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William Bradford Bishop, Jr. was added to the FBI’s 10 Most Wanted Fugitives list April 10. Business Insider spoke this week with Stephen Vogt, Special Agent in Charge at the FBI’s Baltimore field office, about Bishop’s alleged murders and how he might have eluded capture.
Bishop’s State Department job involved many travels abroad and knowledge of several foreign languages. The then-39-year-old clean-cut husband and father had an American Studies degree from Yale University and a Master’s Degree in Italian from Vermont’s Middlebury College. A former intelligence officer in the U.S. Army, he lived on the outskirts of Washington, D.C. in Bethesda, Maryland with his wife and three sons, ages 5, 10, and 14.
On March 1, 1976, Bishop is believed to have purchased a hammer and gas can on his way home from work. At his Bethesda home, he allegedly bludgeoned his wife to death with the hammer, then he allegedly did the same to his mother when she returned from walking the dog. Finally, he allegedly used the hammer to kill his three sons.
The only one spared was the family’s dog. “He was very close to the dog,” Vogt told Business Insider.
Bishop is believed to have packed the bodies into the family’s station wagon and brought the dog along for the ride to North Carolina, where he burned the bodies in a shallow grave. The owner of a North Carolina sporting goods store reported Bishop purchased tennis shoes there the next day with a woman around his age and a dog, believed to be the Bishop family dog.
Investigators don’t believe Bishop has committed a crime before or since he allegedly murdered his family. His sudden act may have been a reaction to several pressures in his life. Vogt said Bishop, who loved traveling and solitude, may have felt tied down and sought an escape. Financial troubles plagued the family, and Bishop was refused a promotion around the time of the murder.
Investigators discovered a diary Bishop kept before the murders, in which he wrote often about wanting to become free and self-sufficient.
Bishop may have also felt troubled by a sense of inferiority that he tried to hide from others on the outside. He suffered from insomnia, was under psychiatric care, and took medication for depression, according to the FBI.
“He went down a path he wasn’t comfortable with anymore, and his answer was to kill everyone and start over,” Vogt said.
Two weeks after the confirmed sighting at the North Carolina sporting goods store, Bishop’s abandoned car was discovered at a campground near the border of Tennessee and North Carolina. That’s where the trail went cold. Extensive searches by authorities and interviews have revealed no evidence of Bishop’s death, or any trace of him for that matter.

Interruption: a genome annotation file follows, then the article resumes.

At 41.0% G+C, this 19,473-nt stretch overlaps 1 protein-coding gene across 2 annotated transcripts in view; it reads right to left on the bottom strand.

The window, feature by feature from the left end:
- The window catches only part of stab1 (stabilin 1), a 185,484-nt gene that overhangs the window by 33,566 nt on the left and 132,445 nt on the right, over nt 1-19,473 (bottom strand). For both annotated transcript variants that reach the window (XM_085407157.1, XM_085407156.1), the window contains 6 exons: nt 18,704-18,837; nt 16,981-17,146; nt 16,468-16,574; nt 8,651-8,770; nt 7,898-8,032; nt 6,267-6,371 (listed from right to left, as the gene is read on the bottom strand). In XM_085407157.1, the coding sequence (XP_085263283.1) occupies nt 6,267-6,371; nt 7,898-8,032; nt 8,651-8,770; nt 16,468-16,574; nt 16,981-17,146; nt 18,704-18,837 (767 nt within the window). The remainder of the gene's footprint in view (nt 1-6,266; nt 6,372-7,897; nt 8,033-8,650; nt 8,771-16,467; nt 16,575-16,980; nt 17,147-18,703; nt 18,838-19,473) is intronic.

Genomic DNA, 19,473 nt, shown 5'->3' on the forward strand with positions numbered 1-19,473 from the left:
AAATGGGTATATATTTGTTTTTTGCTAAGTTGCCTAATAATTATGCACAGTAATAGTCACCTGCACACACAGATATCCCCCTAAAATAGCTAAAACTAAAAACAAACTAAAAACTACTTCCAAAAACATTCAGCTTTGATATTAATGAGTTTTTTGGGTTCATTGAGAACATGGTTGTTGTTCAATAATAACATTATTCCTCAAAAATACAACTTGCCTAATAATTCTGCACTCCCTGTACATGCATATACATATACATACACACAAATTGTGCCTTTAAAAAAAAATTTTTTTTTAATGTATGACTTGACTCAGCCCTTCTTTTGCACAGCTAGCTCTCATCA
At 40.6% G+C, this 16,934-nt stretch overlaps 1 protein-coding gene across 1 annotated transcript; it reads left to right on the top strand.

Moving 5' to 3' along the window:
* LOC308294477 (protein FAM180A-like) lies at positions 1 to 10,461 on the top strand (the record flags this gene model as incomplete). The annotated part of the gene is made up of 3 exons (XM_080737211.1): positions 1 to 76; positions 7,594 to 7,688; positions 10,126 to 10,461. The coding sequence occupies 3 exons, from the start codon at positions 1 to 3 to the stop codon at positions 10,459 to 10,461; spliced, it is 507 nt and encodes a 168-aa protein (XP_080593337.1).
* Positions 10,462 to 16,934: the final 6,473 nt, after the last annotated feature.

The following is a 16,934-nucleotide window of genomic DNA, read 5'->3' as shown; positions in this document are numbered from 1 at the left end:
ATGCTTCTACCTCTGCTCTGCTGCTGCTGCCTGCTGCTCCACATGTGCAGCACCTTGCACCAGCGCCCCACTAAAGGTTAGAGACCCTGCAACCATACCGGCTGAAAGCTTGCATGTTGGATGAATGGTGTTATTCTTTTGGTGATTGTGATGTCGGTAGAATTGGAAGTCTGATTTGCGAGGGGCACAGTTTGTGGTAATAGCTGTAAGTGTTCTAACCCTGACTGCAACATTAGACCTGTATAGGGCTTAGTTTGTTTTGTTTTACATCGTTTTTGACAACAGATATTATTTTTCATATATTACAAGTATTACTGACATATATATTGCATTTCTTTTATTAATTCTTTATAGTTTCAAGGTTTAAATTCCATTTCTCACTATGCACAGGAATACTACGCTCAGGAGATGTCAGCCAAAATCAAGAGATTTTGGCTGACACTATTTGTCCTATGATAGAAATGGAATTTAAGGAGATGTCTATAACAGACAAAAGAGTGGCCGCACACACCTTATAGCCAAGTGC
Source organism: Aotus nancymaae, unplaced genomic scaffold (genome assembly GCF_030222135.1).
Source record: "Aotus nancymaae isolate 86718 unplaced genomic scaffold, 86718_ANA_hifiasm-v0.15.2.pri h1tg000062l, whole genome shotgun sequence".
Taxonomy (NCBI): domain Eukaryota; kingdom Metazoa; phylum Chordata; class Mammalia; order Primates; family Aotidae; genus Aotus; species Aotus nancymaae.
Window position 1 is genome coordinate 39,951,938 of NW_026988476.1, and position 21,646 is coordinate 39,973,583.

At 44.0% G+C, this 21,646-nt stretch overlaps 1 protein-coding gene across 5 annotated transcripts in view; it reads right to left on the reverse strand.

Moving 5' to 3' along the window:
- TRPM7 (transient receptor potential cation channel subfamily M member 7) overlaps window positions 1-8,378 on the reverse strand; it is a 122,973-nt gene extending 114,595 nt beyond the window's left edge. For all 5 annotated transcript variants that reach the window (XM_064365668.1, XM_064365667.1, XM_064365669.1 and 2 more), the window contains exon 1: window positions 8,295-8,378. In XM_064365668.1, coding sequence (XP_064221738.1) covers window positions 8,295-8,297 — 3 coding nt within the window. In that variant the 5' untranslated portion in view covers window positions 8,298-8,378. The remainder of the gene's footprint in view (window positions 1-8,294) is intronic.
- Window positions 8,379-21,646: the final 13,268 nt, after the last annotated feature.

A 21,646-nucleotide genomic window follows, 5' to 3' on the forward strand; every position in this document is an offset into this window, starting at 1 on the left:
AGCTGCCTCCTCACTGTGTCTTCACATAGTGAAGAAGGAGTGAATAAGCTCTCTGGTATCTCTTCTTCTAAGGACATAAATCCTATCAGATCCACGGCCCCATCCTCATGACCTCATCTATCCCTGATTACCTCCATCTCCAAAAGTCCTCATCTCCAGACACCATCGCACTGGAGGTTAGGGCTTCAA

“We have no information as to where this guy is, and he could be in Maryland, he could be in California, he could be anywhere,” Vogt said. “He has never been sighted and people have called in and said they thought they saw him, but there have been no confirmed sightings since March 2, 1976 when he was in a sporting goods store in North Carolina.”
The FBI hopes Bishop’s recent addition to the top 10 fugitives list will attract attention leading to a tip from someone who recognizes his face. “We need the public to look at this face and call us, because that’s the only way we’re going to catch him at this point,” Vogt said.
Last year, authorities created a task force aimed at finally tracking Bishop down, led by the FBI, the Department of State, and the Maryland Montgomery County Sheriff’s Office.
Investigators have only had the knowledge of Bishop’s face and fingerprints to help them track him down. But he could have avoided capture all this time by assuming a fake identity and avoiding an arrest that would result in police checking his fingerprints.
After so many years of living under that false identity, neighbors and co-workers who possibly live among Bishop may have a hard time believing he isn’t a normal guy. “The most dangerous time for him was March 2 1976, and every day he was out there got a little better for him because he built a prior history for himself,” Vogt said.
Of course, Bishop could be hiding overseas, given his Department of State experience traveling abroad and his ability to speak several foreign languages fluently. However, Vogt emphasizes that maintaining a fake identity abroad is difficult even for someone with Bishop’s experience. “You get overseas and it doesn’t matter how many languages you speak,” he said. “You’re still an American. You stand out.”
For that reason, Vogt believes it is very possible Bishop is hiding in the U.S. To help the public get an approximate idea of what Bishop may look like at age 77, a forensic artist has created age-enhanced images, along with the originals.
Vogt urges anyone who sees someone they think might be Bishop to give the FBI a call, despite any reservations they may have. “Don’t think, ‘Hey, it can’t be him.’ Just give us a call,” he said.
He also emphasized that people should look out for certain traits that Bishop can’t change as easily as his identity, such as his affinity for dogs, the outdoors, and motorcycles. “Bishop was described as intense and self-absorbed, prone to violent outbursts, and preferred a neat and orderly environment,” states the FBI’s description attached to Bishop’s Most Wanted poster.
Another tell-tale sign could be Bishop’s reaction to learning that he is now on the FBI’s Ten Most Wanted Fugitives list. “He’ll be acting a little strange since April 10 because there’s a lot of pressure on him,” Vogt said.
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The Man Who Got Away — (Bethesda Magazine)
By Eugene L. Meyer
Bradford Bishop vanished after his family was brutally murdered in Bethesda. More than 37 years have passed, but two lawmen—one, the sheriff of Montgomery County; the other, retired—are still determined to find him.